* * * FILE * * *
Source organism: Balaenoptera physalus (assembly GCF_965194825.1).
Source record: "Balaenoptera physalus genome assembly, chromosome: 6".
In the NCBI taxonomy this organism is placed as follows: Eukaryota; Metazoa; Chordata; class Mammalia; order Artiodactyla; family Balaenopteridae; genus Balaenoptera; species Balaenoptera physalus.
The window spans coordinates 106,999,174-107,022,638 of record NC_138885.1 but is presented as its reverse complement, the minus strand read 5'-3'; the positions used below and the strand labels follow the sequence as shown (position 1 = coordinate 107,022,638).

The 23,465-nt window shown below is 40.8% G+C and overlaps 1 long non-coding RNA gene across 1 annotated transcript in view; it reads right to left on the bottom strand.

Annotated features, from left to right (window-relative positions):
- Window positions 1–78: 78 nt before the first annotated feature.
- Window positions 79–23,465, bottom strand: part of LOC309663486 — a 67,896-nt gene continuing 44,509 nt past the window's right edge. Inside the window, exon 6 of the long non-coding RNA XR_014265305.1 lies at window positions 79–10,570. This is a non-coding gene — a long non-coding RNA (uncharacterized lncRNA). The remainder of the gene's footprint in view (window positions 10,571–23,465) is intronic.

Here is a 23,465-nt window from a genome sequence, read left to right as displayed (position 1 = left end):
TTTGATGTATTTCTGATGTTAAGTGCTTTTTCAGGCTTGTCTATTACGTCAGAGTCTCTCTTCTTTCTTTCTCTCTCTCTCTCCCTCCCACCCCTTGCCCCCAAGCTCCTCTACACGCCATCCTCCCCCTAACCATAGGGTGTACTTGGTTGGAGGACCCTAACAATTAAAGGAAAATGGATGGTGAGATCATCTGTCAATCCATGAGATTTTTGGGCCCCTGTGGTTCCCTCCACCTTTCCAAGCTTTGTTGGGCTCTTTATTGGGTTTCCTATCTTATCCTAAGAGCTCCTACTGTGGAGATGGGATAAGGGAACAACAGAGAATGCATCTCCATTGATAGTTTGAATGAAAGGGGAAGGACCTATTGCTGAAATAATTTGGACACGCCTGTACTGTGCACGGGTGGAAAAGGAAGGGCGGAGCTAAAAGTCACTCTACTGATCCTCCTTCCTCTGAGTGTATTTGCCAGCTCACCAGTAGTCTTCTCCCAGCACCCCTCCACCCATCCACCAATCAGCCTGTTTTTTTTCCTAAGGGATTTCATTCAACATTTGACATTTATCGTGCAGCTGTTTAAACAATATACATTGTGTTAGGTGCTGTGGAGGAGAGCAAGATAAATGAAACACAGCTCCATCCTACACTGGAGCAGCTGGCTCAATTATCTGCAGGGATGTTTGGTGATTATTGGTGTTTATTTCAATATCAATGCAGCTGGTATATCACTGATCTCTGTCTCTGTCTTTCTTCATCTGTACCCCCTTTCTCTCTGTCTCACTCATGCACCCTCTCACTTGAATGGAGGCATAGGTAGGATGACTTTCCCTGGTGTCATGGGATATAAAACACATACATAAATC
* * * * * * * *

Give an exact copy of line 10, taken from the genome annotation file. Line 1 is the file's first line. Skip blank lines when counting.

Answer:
TTTGATGTATTTCTGATGTTAAGTGCTTTTTCAGGCTTGTCTATTACGTCAGAGTCTCTCTTCTTTCTTTCTCTCTCTCTCTCCCTCCCACCCCTTGCCCCCAAGCTCCTCTACACGCCATCCTCCCCCTAACCATAGGGTGTACTTGGTTGGAGGACCCTAACAATTAAAGGAAAATGGATGGTGAGATCATCTGTCAATCCATGAGATTTTTGGGCCCCTGTGGTTCCCTCCACCTTTCCAAGCTTTGTTGGGCTCTTTATTGGGTTTCCTATCTTATCCTAAGAGCTCCTACTGTGGAGATGGGATAAGGGAACAACAGAGAATGCATCTCCATTGATAGTTTGAATGAAAGGGGAAGGACCTATTGCTGAAATAATTTGGACACGCCTGTACTGTGCACGGGTGGAAAAGGAAGGGCGGAGCTAAAAGTCACTCTACTGATCCTCCTTCCTCTGAGTGTATTTGCCAGCTCACCAGTAGTCTTCTCCCAGCACCCCTCCACCCATCCACCAATCAGCCTGTTTTTTTTCCTAAGGGATTTCATTCAACATTTGACATTTATCGTGCAGCTGTTTAAACAATATACATTGTGTTAGGTGCTGTGGAGGAGAGCAAGATAAATGAAACACAGCTCCATCCTACACTGGAGCAGCTGGCTCAATTATCTGCAGGGATGTTTGGTGATTATTGGTGTTTATTTCAATATCAATGCAGCTGGTATATCACTGATCTCTGTCTCTGTCTTTCTTCATCTGTACCCCCTTTCTCTCTGTCTCACTCATGCACCCTCTCACTTGAATGGAGGCATAGGTAGGATGACTTTCCCTGGTGTCATGGGATATAAAACACATACATAAATC